These may seem obvious, but gone are the days where you will wait online behind an old man counting out his dimes while you count the minutes that your boss is going to spend screaming at you for being late again, despite the fact that said line is for the brand of coffee he insists of having in the office (and having the employees pay for).

  1. There’s no people. Who knew you were such a hermit? Sitting the in the confines of your house/car/cubicle, you are blissfully separated from the haggling moms and their perpetually runny nosed kids.
  2. You can do it wherever, whenever-kinda like the Shakira song. Without all the belly dancing and stuff, although you did always think that looked pretty cool….
  3. There’s no salespeople. No “Oh my god, red is so your colour!” When red in fact washes you out and somehow clashes horribly with blonde hair/blue eyes. What does she wearing the blue eyeshadow know anyways?
  4. You can actually think, no peer pressure. For some reason, and you know you’ve been there, I always feel pressured to buy something, even if it is a pair of trendy overalls that make me look more like a roly-poly Minion then a model.
  5. You can get deep discounts. Forget the 80% off signs they place every two feet in the stores. They sold out of your size two months ago. Online is where the real bargains pile up- literally; you missed a potential job interview because ‘We Want You!’ Was the slogan of a million other junk brand emails trying to get you through the door.
  6. No dealing with shopping bags and a commute/ or traffic. You haven’t lived yet until you’re wearing a fur coat on an unexpected 60-degree day while trying to hoist an extra large printer over the tourists heads and cursing the fact that a one-train ride became a three-train (damn Weekender service). For those lucky enough to drive, do I even need to touch on the traffic?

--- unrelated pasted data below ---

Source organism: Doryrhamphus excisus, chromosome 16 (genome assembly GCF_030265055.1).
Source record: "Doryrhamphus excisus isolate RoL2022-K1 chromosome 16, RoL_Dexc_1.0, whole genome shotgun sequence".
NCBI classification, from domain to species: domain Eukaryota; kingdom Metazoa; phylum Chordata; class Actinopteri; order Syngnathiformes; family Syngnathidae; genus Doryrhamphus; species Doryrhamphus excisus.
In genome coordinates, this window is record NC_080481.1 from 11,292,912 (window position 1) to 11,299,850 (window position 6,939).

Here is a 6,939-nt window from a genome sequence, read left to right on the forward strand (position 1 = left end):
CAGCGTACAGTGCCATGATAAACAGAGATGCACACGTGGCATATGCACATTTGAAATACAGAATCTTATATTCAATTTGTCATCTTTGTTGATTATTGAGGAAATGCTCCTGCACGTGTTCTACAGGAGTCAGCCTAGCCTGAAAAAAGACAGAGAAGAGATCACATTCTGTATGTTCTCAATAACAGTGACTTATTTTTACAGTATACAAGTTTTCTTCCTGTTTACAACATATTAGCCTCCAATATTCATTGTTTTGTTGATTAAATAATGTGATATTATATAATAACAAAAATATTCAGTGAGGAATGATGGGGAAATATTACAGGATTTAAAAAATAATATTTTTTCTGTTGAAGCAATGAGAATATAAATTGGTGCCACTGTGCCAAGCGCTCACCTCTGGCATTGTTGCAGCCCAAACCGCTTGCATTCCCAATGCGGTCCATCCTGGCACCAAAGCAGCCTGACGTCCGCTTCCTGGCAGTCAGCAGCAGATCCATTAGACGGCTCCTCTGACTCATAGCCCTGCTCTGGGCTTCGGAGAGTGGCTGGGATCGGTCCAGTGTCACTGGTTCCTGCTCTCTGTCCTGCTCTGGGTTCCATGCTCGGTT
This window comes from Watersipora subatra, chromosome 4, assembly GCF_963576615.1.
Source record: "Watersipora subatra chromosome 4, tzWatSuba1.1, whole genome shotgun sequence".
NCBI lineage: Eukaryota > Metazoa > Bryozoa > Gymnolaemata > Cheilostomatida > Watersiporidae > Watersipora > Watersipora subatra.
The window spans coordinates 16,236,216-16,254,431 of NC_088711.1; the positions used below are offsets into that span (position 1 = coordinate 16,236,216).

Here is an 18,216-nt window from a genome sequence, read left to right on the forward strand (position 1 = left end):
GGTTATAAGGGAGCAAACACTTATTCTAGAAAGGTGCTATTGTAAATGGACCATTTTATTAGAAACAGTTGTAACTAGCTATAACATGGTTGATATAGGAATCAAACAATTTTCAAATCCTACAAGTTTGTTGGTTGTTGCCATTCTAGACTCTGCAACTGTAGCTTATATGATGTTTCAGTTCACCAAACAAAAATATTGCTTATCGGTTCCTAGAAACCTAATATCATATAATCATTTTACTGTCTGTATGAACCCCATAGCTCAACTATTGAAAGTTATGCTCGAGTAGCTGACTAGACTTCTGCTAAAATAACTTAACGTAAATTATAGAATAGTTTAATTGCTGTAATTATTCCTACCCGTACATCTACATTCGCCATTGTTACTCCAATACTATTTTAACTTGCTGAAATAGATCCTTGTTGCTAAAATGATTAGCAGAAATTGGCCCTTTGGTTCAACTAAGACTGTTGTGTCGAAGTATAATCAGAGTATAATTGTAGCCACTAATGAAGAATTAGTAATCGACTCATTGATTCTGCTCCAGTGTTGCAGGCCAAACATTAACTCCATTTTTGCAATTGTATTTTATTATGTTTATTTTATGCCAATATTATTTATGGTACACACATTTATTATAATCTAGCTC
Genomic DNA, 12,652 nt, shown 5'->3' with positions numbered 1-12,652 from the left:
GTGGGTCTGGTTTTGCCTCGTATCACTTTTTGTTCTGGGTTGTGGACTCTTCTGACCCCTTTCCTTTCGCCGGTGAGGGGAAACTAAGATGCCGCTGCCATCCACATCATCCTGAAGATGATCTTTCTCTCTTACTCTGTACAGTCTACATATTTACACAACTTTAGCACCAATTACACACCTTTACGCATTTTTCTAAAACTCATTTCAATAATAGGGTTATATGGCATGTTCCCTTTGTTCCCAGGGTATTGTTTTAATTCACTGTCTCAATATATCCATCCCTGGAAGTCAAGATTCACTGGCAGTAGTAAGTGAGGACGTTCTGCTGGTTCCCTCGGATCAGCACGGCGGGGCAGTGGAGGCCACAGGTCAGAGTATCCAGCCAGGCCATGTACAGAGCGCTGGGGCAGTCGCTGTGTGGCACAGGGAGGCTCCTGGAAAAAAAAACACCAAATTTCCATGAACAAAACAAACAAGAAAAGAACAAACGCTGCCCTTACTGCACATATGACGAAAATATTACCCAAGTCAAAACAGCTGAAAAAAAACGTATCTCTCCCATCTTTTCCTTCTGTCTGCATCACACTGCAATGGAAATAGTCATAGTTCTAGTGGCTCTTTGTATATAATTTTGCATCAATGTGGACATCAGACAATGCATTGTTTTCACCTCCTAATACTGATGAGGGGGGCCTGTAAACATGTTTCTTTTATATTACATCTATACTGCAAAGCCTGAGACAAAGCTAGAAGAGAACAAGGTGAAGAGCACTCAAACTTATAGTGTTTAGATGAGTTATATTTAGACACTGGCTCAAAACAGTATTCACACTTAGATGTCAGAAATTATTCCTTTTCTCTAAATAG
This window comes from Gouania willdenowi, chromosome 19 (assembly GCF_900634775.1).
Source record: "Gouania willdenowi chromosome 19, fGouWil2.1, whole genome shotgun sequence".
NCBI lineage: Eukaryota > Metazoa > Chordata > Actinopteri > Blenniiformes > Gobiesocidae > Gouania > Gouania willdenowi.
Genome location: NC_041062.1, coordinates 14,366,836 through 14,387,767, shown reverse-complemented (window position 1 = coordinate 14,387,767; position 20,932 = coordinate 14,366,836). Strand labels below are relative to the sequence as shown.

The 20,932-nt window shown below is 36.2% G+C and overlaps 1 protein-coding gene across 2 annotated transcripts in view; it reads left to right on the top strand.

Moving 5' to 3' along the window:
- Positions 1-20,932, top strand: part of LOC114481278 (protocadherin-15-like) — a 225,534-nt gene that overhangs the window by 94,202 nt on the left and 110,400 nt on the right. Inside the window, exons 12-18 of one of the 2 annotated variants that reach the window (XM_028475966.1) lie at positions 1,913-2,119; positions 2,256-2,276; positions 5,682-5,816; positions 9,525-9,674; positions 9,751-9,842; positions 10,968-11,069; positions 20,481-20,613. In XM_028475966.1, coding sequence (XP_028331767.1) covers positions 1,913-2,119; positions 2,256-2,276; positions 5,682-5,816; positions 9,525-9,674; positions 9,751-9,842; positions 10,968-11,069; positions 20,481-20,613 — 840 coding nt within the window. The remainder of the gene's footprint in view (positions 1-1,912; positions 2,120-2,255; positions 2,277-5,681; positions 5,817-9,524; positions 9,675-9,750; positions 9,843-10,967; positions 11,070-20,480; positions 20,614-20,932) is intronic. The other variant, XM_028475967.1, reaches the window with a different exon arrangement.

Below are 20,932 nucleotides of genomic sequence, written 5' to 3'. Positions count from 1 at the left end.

7. More options. In the store they have two colours, online they have twenty. Who wants brown or orange anyways? Don’t they know that in New York you wear black, off black, and jet black?
  8. Can actually make educated decisions; price comparisons. Unless you are the Queen of England and have all of the time in the world (actually, she probably has quite the social schedule for an older lady, more so then you- when was the last time you had girls brunch!? Yeaaaah), you don’t have time to go to each store and then muse over which deal was best. Online, all of that comparison is a click and pane switch away.
  9. You can take care of your dogs/cats/babies/spouse. Because strapping a screaming child into a car seat, or trying to convince your daschund that the mannequin in the hideous pizza print dress is not going to eat him, can get strenuous. At home, you can shop more efficiently, although you’ll still have to shove your (overweight) cat off your keyboard. Why they insist on perching themselves on top of the most uncomfortable places, you have no idea.
  10. You can multitask. Time efficiency! Eat pita chips, drink a bottle of merlot, watch re-runs of Law & Order SVU, chat to your friend about next new years plans (it’s March)…whatever it is that you have on that laundry list to do, you can do so and still navigate the world wide web to make your purchases. Who can say no?

Visit www.etsy.com/shops/japonicanyc to shop online for vintage porcelain and other gifts to your hearts content!

Pickin’ My Brain About American Pickers

(Now, if Mike Wolfe and Frank Fritz found something like this, I’d totally go for it…) Hamptons Art Fair, Bridgehampton, New York

Why do we pick to watch what we watch? (All in good humor)